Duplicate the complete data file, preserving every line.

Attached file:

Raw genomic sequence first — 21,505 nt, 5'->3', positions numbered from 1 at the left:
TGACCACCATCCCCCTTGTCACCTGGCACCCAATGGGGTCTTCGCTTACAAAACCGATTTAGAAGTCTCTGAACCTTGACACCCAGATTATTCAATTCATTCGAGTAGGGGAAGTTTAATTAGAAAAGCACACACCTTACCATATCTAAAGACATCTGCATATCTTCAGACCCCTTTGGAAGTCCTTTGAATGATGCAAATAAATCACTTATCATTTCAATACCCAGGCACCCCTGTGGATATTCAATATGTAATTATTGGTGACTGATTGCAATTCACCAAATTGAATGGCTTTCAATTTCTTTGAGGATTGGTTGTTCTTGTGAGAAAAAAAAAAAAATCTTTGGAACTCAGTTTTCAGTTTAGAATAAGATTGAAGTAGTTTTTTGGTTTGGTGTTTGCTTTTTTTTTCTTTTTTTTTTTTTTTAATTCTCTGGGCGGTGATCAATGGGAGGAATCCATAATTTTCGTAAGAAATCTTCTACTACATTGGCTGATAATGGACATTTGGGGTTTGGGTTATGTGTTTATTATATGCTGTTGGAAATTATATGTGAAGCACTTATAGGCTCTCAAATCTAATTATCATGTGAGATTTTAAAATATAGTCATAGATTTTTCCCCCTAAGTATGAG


Raw genomic sequence first — 21,505 nt, 5'->3', positions numbered from 1 at the left:
TGACCACCATCCCCCTTGTCACCTGGCACCCAATGGGGTCTTCGCTTACAAAACCGATTTAGAAGTCTCTGAACCTTGACACCCAGATTATTCAATTCATTCGAGTAGGGGAAGTTTAATTAGAAAAGCACACACCTTACCATATCTAAAGACATCTGCATATCTTCAGACCCCTTTGGAAGTCCTTTGAATGATGCAAATAAATCACTTATCATTTCAATACCCAGGCACCCCTGTGGATATTCAATATGTAATTATTGGTGACTGATTGCAATTCACCAAATTGAATGGCTTTCAATTTCTTTGAGGATTGGTTGTTCTTGTGAGAAAAAAAAAAAAATCTTTGGAACTCAGTTTTCAGTTTAGAATAAGATTGAAGTAGTTTTTTGGTTTGGTGTTTGCTTTTTTTTTCTTTTTTTTTTTTTTTAATTCTCTGGGCGGTGATCAATGGGAGGAATCCATAATTTTCGTAAGAAATCTTCTACTACATTGGCTGATAATGGACATTTGGGGTTTGGGTTATGTGTTTATTATATGCTGTTGGAAATTATATGTGAAGCACTTATAGGCTCTCAAATCTAATTATCATGTGAGATTTTAAAATATAGTCATAGATTTTTCCCCCTAAGTATGAG